These stages are one way for us to look at Spiritual Growth. I don’t believe they are necessarily consecutive or linear. I think we’re always moving up or down these stages depending on what’s going on in our lives. As a chaplain in the hospital, I visited patients expressing a Stage 2 faith, understandably fearful they revert to thinking of God in terms of a punishing parent. Asking why me, I must’ve done something really bad to deserve this, bargaining…

So how do we know if we are growing spiritually? How do we measure spiritual growth? From my google search it appears that the evangelical Christian churches are very interested in measuring spiritual growth. They use terms such as selfless, sacrifice, service, submission and suffering. IS it only me or do these feel a little punitive? These concepts are old thinking and not helpful. Will you consider with me, spiritual growth might be measured by how well or how often we give up expectations, are interested in making a difference in our world, taking into account the greater good of all, tolerate differences, let go of outcomes, turn lemons into lemonade. Overall a sign of spiritual maturity is being increasingly comfortable with uncertainty…with not knowing. Remember when we were younger, like maybe around 31, and thought we knew everything! We didn’t even recognize that we didn’t know what we did not know.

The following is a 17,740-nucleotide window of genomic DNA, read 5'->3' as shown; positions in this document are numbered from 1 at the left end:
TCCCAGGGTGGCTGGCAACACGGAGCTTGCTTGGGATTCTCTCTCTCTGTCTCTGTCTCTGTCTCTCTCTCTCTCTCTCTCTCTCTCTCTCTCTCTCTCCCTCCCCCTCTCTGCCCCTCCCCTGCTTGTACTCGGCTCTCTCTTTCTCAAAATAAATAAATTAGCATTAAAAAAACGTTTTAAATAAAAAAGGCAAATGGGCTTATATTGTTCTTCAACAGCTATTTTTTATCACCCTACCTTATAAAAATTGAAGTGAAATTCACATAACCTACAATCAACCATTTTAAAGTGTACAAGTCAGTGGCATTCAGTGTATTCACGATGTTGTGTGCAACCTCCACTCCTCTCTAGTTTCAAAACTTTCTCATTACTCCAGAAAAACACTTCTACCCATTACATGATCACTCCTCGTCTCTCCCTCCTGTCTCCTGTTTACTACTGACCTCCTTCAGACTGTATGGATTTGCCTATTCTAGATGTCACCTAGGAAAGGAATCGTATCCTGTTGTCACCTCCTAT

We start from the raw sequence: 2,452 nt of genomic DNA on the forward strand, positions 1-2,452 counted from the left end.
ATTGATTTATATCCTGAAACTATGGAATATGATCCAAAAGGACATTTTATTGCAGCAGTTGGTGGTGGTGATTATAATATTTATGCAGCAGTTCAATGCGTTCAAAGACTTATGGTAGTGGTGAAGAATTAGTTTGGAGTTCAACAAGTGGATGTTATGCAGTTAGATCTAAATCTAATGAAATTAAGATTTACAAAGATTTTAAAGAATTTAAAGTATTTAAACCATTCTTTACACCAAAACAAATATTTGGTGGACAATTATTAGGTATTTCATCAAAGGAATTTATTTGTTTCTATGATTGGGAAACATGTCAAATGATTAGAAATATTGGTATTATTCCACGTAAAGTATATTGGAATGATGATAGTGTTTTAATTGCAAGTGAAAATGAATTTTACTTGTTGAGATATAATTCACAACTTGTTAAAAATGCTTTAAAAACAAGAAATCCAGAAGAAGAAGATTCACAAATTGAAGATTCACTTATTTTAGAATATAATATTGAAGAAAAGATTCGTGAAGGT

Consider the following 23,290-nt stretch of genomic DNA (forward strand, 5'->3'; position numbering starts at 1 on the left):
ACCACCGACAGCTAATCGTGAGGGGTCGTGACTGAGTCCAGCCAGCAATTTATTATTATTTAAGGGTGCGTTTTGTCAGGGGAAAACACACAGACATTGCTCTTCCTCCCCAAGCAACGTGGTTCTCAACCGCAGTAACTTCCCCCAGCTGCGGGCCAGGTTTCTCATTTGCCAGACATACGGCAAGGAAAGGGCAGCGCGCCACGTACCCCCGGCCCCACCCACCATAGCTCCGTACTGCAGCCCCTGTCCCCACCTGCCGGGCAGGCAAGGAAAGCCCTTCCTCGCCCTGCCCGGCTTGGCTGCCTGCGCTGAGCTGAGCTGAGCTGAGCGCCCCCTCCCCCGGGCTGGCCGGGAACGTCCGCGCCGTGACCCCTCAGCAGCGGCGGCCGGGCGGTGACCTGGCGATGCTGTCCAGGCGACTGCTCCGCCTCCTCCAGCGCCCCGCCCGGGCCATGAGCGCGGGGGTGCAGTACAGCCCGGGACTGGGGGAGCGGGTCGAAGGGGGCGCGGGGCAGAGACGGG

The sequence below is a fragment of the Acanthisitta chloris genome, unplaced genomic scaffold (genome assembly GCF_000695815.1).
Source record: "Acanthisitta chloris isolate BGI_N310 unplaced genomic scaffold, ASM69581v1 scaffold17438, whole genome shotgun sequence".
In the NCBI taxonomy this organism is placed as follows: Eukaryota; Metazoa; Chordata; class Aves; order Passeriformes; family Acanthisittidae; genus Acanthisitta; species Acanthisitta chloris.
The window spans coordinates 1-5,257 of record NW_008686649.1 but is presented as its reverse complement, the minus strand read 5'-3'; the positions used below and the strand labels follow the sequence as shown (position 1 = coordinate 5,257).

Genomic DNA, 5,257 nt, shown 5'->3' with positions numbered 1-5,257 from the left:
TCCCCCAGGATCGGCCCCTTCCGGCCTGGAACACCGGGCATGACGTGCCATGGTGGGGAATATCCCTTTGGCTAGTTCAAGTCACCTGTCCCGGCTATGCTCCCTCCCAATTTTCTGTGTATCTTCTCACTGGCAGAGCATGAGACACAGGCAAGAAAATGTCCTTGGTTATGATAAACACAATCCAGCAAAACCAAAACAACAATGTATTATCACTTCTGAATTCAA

Can we all agree that we are each responsible for our own spiritual growth—no one else. Spiritual growth is not something we can take for granted. It takes intention and effort, discipline and practice. Here are a few suggestions.

These are some common spiritual practices that I believe if done regularly foster spiritual growth.

Gratitude. This is number 1. If you do nothing else--what’s that quote by Meister Eckhart: If the only prayer you ever say in your entire life is thank you, it will be enough. Gratitude is fundamental spiritual practice. Counting our blessings puts the focus on what we do have and takes the focus off what we don’t have. Simple yet amazing results. Write down three to five things you’re grateful for every day!